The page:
Pinot Grigio. Some people love it, others hate it but both for the same reason. Pinot Grigio (pee-no gree-ji-oh) is about as plain vanilla as you can get in wine. It’s supporters claim its middle-of-the-road characteristics make it versatile and a great common-denominator wine when trying to serve a crowd. It can also be produced cheaply so most Pinot Grigios are on the shelf in the $10 and under range. Its denouncers retort that in a world as diverse as wine, Pinot Grigio is uninspiring. Compounding this issue, the EXPECTATION of Pinot Grigio is lower so less-than-reputable producers can flood the market with less-than-stellar examples. However, Pinot Grigio CAN be a great wine and there are certainly good examples to be found, particularly if you look for wines from Alto-Adige or Collio in Italy’s Friuli-Venezia region. Otherwise, getting a Pinot Grigio from a reputable producer, particularly if they work in small lots, will give you something more enjoyable in the glass. For even more adventure, look for “ramato” style wine, in which the juice spends a little more time on the skins and takes on a copper hue and more complexity and texture.
Pinot Grigio makes a wonderful porch sipper, aperitif, or pairs with delicate white meat and fish as well as greens. On the palate you’ll typically find green apples (or zippy lime if the grapes were picked early), light florals (especially fruit-tree blooms) and hints of minerality. Wines from regions that see more sun will have a bit more nectarine and peach flavors. These wines may also undergo malolactic fermentation which will further soften the acidity and allow the juicy fruit flavors come through even more. Inexpensive Pinot Grigios are made to be drunk young but ones at higher price points ($20 or so) should be good for several years.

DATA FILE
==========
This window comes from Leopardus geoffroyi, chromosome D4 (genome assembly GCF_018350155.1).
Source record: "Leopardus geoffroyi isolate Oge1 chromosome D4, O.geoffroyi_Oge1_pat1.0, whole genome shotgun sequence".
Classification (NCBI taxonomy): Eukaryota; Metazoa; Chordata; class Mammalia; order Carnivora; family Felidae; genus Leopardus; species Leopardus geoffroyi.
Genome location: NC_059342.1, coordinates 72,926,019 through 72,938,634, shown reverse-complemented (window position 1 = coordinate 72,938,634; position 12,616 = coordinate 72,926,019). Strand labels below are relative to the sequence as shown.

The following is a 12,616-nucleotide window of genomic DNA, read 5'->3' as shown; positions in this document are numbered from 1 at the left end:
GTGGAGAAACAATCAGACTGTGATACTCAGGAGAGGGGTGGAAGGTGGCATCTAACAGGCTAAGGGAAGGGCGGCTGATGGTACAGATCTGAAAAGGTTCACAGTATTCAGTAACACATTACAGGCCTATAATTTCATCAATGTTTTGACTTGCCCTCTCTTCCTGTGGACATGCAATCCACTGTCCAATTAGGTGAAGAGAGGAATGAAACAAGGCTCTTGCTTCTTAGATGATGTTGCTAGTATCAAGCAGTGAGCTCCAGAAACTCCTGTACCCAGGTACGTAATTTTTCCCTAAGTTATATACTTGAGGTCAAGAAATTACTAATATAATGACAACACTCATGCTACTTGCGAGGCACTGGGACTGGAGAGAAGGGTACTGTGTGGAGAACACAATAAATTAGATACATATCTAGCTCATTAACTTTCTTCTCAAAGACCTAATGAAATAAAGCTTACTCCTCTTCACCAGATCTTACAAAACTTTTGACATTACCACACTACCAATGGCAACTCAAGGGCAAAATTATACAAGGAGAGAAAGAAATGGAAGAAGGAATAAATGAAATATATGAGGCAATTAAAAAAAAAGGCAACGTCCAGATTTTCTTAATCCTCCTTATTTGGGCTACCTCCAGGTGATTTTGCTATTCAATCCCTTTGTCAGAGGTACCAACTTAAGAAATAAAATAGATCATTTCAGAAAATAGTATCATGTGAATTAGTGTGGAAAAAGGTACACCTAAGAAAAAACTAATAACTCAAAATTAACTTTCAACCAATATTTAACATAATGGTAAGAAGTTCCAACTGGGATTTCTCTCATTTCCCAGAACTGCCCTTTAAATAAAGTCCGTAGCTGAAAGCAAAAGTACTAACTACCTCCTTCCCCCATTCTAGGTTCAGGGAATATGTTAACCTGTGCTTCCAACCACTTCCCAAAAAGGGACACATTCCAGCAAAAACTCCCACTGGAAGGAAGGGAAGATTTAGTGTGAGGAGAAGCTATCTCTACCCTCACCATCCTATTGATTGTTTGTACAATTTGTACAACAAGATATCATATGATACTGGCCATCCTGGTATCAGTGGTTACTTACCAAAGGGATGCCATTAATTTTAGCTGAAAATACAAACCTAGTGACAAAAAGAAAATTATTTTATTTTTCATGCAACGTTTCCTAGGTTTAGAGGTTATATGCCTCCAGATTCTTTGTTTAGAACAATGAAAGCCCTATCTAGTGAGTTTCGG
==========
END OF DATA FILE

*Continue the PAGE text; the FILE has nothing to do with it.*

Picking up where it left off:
But this blog post isn’t just about Pinot Grigio. If you have ever tried a Pinot Grigio next to a Pinot Gris, it will blow you mind (as it still does mine) that these are the same grape. Benchmarks for Pinot Gris (pee-no gree) come from Alsace, France, but Germany also produces Pinot Gris under the local name Grauburgunder, and Oregon has had some great success also. These wines typically have a fuller body, medium acidity, and lush pit fruit flavors. Frequently, you will also find a slight honey-note in these wines as well, especially if they are late-harvested. In Alsace, winemakers of the past were looking for a French answer to Hungary’s famous dessert wine, Tokaji (tok-eye) so the varietal was once known as Tokay d’Alsace. Some sweet Pinot Gris are still made in this area as well as in Germany where you might see Ruländer on the label. Perhaps second only to Riesling, Pinot Gris has the potential to be a great age-worthy wine in good vintages and by reputable producers. After a decade or so, the honey tones will intensify and notes of hazelnuts, brioche, and smoke can be found.
If you are pairing a medium-bodied Pinot Gris, try it with grilled fish or roast chicken. Full-bodied Pinot Gris can be matched with creamier sauces, foie gras, or veal. Asparagus, which has a reputation for being the problem child of food and wine pairing, goes quite well mild-mannered Pinot Gris.
When grown in Italy, you will nearly always see “Pinot Grigio” on the label. When grown in Alsace, you will see “Pinot Gris”. With few exceptions, you will know if you are buying a lighter, crisper style or the fuller, more rich style. If you are lucky, producers from other regions will label their wine Grigio or Gris to let you know what to expect from the bottle but there is no hard and fast rules that govern which name they use. If the wine is labeled Pinot Gris and comes from a cool climate, chances are good it is Alsatian style. If your wine is labeled Pinot Grigio and comes from a warm climate, it it a good bet it will be bright and citrusy. Otherwise…take a chance!